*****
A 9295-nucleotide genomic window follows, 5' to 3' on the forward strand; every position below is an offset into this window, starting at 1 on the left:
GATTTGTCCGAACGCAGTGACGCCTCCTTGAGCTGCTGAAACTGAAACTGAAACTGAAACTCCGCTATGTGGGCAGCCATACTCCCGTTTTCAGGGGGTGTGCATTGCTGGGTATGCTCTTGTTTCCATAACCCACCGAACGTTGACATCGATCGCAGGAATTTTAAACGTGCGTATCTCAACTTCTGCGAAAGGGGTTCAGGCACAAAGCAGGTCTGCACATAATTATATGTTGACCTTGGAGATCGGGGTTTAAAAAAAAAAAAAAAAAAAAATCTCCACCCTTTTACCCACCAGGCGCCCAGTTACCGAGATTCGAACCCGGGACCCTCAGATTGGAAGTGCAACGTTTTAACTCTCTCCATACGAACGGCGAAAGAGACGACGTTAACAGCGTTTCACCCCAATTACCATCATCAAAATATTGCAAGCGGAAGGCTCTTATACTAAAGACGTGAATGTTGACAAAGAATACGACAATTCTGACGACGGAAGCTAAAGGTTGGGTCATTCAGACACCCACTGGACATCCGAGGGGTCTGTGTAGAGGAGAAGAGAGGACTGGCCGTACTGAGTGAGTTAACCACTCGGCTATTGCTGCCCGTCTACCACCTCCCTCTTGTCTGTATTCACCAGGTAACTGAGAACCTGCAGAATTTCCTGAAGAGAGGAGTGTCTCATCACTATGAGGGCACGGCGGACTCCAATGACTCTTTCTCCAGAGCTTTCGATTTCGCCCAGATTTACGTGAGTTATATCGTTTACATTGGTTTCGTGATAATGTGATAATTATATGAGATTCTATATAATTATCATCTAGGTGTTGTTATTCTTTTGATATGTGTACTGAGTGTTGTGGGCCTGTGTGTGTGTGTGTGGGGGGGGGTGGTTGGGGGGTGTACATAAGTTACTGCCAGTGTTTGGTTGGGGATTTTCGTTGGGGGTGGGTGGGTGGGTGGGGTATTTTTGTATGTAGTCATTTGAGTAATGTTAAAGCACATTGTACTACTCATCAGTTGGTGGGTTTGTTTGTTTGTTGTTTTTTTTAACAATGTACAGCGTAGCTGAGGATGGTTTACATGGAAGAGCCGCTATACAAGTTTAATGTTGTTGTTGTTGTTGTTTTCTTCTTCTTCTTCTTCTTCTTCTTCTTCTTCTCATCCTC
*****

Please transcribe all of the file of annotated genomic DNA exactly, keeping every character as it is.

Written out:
A 9295-nucleotide genomic window follows, 5' to 3' on the forward strand; every position below is an offset into this window, starting at 1 on the left:
GATTTGTCCGAACGCAGTGACGCCTCCTTGAGCTGCTGAAACTGAAACTGAAACTGAAACTCCGCTATGTGGGCAGCCATACTCCCGTTTTCAGGGGGTGTGCATTGCTGGGTATGCTCTTGTTTCCATAACCCACCGAACGTTGACATCGATCGCAGGAATTTTAAACGTGCGTATCTCAACTTCTGCGAAAGGGGTTCAGGCACAAAGCAGGTCTGCACATAATTATATGTTGACCTTGGAGATCGGGGTTTAAAAAAAAAAAAAAAAAAAAATCTCCACCCTTTTACCCACCAGGCGCCCAGTTACCGAGATTCGAACCCGGGACCCTCAGATTGGAAGTGCAACGTTTTAACTCTCTCCATACGAACGGCGAAAGAGACGACGTTAACAGCGTTTCACCCCAATTACCATCATCAAAATATTGCAAGCGGAAGGCTCTTATACTAAAGACGTGAATGTTGACAAAGAATACGACAATTCTGACGACGGAAGCTAAAGGTTGGGTCATTCAGACACCCACTGGACATCCGAGGGGTCTGTGTAGAGGAGAAGAGAGGACTGGCCGTACTGAGTGAGTTAACCACTCGGCTATTGCTGCCCGTCTACCACCTCCCTCTTGTCTGTATTCACCAGGTAACTGAGAACCTGCAGAATTTCCTGAAGAGAGGAGTGTCTCATCACTATGAGGGCACGGCGGACTCCAATGACTCTTTCTCCAGAGCTTTCGATTTCGCCCAGATTTACGTGAGTTATATCGTTTACATTGGTTTCGTGATAATGTGATAATTATATGAGATTCTATATAATTATCATCTAGGTGTTGTTATTCTTTTGATATGTGTACTGAGTGTTGTGGGCCTGTGTGTGTGTGTGTGGGGGGGGGTGGTTGGGGGGTGTACATAAGTTACTGCCAGTGTTTGGTTGGGGATTTTCGTTGGGGGTGGGTGGGTGGGTGGGGTATTTTTGTATGTAGTCATTTGAGTAATGTTAAAGCACATTGTACTACTCATCAGTTGGTGGGTTTGTTTGTTTGTTGTTTTTTTTAACAATGTACAGCGTAGCTGAGGATGGTTTACATGGAAGAGCCGCTATACAAGTTTAATGTTGTTGTTGTTGTTGTTTTCTTCTTCTTCTTCTTCTTCTTCTTCTTCTTCTCATCCTC